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COMMONWEALTH v. TISDALE (03/31/75)

decided: March 31, 1975.

COMMONWEALTH
v.
TISDALE, APPELLANT



Appeal from judgment of sentence of Court of Common Pleas, Trial Division, of Philadelphia, Sept. T., 1973, Nos. 64 and 65, in case of Commonwealth of Pennsylvania v. Bernard Tisdale.

COUNSEL

Marilyn J. Gelb, for appellant.

Marianne E. Cox, Assistant District Attorney, with her Mark Sendrow and Steven H. Goldblatt, Assistant District Attorneys, Abraham J. Gafni, Deputy District Attorney, Richard A. Sprague, First Assistant District Attorney, and F. Emmett Fitzpatrick, District Attorney, for Commonwealth, appellee.

Watkins, P. J., Jacobs, Hoffman, Cercone, Price, and Spaeth, JJ. (Van der Voort, J., absent). Opinion by Jacobs, J. Van der Voort, J., did not participate in the consideration or decision of this case. Concurring and Dissenting Opinion by Spaeth, J. Hoffman, J., joins in this opinion.

Author: Jacobs

[ 233 Pa. Super. Page 79]

Appellant challenges the procedures involved in the imposition of his sentence by the court below. Specifically, he claims that he was doubly punished for the commission of one offense and that the lower court abused its discretion by injecting into its consideration of the sentence evidence of a crime for which appellant was acquitted. We find no merit in either argument and affirm the judgment of sentence of the lower court.

On July 31, 1973, appellant was arrested in connection with the killing of Edward Newton. During the arrest, it was discovered that appellant was carrying an illegal firearm. After being charged with murder and manslaughter, two counts of violating the Uniform Firearms Act,*fn1 two counts of possessing instruments of crime,*fn2 and one count of possession of a prohibited offensive weapon,*fn3 the case proceeded to trial before the court, a jury having been waived. At the conclusion of the trial, the court granted appellant's motion for a directed verdict on the murder and manslaughter charge, and also on the two counts of possessing instruments of crime. However, the court found appellant guilty of the two counts of violating the Uniform Firearms Act and possession of a prohibited offensive weapon. Sentencing was postponed to permit the undertaking of a pre-sentence investigation and report. Although appellant was informed of his right to file post-verdict motions, none were forthcoming. This fact was confirmed at the sentencing hearing by appellant's counsel.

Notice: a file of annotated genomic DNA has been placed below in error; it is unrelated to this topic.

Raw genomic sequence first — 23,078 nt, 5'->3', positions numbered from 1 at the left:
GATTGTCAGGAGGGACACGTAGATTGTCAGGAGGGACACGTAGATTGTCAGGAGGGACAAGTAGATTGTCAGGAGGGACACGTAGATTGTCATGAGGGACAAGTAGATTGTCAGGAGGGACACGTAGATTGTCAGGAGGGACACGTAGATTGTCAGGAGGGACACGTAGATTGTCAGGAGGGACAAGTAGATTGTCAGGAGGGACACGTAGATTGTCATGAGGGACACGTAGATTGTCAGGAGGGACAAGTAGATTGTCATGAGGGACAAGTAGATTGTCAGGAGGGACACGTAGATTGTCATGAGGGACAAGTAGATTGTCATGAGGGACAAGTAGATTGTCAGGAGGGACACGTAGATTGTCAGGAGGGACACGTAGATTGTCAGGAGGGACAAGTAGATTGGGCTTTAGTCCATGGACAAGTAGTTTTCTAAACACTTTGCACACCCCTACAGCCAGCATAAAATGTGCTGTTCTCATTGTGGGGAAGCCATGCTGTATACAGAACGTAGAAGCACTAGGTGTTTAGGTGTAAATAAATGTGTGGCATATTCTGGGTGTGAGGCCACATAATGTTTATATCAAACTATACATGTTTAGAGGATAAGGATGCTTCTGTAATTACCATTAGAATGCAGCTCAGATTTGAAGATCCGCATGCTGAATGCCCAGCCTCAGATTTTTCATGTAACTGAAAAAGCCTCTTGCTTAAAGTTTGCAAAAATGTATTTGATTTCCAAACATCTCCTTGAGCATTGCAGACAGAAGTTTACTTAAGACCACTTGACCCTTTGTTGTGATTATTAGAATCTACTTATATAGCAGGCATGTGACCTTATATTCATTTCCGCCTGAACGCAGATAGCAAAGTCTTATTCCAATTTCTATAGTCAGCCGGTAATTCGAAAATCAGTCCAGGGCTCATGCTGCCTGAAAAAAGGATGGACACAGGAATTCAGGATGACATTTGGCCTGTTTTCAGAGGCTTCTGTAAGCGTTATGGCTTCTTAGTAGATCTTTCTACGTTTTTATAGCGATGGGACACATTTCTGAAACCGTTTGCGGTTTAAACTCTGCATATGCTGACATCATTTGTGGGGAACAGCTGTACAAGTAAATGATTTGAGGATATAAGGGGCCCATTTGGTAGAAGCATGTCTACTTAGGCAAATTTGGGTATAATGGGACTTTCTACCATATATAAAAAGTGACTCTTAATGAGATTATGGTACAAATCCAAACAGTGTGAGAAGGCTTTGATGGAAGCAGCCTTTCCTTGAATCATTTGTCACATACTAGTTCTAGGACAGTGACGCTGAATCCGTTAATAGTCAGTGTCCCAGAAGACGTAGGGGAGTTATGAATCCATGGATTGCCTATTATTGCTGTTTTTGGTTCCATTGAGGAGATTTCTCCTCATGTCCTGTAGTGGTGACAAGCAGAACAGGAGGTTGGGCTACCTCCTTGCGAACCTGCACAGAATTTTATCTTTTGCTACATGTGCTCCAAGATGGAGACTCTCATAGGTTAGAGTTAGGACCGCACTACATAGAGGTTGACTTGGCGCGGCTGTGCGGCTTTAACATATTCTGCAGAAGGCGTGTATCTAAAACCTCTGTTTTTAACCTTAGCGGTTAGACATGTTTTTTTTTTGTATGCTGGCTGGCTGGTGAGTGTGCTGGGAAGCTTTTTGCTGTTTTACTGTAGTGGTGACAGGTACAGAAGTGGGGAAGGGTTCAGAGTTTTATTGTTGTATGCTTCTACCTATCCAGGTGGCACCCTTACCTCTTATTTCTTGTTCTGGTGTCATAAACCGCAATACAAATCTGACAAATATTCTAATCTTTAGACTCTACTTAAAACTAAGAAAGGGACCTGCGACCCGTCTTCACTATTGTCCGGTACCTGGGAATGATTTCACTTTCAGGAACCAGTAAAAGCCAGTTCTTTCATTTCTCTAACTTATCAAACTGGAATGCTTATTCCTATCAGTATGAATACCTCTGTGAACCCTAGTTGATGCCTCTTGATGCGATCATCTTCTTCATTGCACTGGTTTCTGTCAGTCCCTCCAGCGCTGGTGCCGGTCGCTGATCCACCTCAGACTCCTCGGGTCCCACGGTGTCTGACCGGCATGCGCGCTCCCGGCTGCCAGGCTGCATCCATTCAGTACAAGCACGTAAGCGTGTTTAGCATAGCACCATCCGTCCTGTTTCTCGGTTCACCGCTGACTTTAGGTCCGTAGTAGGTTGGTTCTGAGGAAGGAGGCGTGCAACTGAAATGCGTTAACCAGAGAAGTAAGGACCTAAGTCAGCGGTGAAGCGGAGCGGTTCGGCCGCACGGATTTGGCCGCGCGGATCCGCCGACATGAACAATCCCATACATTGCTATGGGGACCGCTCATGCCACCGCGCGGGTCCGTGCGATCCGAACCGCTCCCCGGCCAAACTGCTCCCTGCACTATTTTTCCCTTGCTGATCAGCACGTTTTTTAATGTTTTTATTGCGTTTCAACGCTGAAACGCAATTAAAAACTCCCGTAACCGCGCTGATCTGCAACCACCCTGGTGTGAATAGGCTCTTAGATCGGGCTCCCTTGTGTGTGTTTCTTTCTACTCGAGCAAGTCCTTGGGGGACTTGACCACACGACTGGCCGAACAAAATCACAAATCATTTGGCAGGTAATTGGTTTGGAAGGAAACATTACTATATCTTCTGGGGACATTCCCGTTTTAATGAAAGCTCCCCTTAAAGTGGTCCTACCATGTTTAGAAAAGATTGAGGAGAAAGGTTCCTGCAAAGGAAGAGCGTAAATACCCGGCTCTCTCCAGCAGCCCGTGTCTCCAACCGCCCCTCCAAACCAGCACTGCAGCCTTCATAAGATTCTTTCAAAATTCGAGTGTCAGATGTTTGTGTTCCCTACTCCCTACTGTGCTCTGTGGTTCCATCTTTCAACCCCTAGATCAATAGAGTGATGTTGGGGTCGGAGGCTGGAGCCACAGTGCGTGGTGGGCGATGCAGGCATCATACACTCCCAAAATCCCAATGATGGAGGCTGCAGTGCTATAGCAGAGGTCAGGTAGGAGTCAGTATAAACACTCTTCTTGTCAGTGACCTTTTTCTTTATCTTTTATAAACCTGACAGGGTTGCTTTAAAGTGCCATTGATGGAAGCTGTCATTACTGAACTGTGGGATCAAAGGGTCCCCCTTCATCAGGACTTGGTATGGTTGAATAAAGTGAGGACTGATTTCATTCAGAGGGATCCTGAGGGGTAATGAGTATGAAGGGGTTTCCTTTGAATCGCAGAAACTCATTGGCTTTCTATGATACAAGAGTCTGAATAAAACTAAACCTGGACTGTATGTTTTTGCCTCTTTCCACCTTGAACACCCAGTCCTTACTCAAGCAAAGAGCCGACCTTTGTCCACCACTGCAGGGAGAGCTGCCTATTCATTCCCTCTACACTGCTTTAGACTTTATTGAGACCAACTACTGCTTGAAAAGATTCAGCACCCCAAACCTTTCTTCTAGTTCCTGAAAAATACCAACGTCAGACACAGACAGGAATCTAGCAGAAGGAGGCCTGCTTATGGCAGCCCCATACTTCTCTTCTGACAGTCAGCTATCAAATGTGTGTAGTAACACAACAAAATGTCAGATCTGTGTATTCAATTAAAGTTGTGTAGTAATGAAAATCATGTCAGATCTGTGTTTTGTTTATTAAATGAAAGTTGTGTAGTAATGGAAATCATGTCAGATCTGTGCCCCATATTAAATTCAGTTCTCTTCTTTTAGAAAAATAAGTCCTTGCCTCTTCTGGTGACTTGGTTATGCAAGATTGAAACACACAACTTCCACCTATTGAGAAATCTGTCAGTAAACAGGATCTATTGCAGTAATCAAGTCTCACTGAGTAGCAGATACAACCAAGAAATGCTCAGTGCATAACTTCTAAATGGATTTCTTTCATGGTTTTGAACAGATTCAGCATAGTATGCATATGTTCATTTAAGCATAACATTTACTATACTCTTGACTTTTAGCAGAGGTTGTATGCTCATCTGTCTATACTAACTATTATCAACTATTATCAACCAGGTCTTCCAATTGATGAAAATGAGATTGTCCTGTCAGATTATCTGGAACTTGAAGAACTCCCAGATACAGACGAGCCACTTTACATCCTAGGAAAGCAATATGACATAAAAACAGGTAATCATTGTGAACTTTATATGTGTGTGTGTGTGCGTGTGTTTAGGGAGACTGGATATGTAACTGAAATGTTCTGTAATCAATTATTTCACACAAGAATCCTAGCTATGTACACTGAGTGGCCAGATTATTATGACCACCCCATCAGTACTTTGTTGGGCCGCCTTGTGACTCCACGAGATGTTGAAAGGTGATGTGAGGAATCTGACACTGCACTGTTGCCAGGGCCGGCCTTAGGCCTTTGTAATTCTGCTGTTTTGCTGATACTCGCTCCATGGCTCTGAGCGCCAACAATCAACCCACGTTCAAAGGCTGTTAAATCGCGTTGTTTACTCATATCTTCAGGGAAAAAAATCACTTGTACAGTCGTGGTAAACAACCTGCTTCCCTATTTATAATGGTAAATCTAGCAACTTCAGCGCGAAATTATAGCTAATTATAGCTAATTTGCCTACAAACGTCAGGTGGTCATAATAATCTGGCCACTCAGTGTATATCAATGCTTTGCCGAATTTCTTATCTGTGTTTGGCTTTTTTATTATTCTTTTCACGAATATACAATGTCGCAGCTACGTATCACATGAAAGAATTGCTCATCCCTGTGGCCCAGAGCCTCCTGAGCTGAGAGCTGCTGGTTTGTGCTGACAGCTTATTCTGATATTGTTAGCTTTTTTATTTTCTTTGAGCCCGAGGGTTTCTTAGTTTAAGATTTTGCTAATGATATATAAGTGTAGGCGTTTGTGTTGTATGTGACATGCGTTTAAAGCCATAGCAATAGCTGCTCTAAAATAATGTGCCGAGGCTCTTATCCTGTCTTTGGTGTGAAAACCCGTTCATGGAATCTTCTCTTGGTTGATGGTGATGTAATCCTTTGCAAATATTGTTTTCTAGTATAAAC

After hearing testimony in favor of appellant from his mother and a friend, the court below sentenced appellant

[ 233 Pa. Super. Page 80]

    to one to two years imprisonment for violation of the Uniform Firearms Act and one to two years imprisonment for carrying a prohibited offensive weapon. The sentences were directed by the court to run consecutively. Afterwards in discussing the sentence, the court below made the following statement:

"I know under the law there were findings made by the Court. But I am convinced that this young man was very responsible for the death of that man. Very well. That is it." Notes of Testimony of hearing on June 10, 1974, at 15.

Defense counsel immediately objected, but the court explained that he realized that he had directed the verdict on the murder charge but felt that the murder charge and other arrests demonstrated that appellant was a "dangerous young man." However, appellant disputed one arrest made when he was a juvenile to which the court was referring. Consequently, the court postponed the hearing for two days so that the arrest could be investigated. The court offered to reconsider the sentence at that time. At the hearing two days later, it was established that appellant had in fact been arrested as a juvenile but never adjudicated delinquent. Accordingly, the lower court let the original sentence stand and this appeal followed.

Appellant first argues that the imposition of sentences on the two weapons charges (violation of the Uniform Firearms Act and possession of a prohibited offensive weapon) were illegal as constituting double punishment for one offense. Notwithstanding the possible merit in this argument, we must first consider whether this issue was waived by not being raised in the lower court. Commonwealth v. Clair, 458 Pa. 418, 326 A.2d 275 (1974). Our review of the record discloses that: (1) no objection was made to the lower ...


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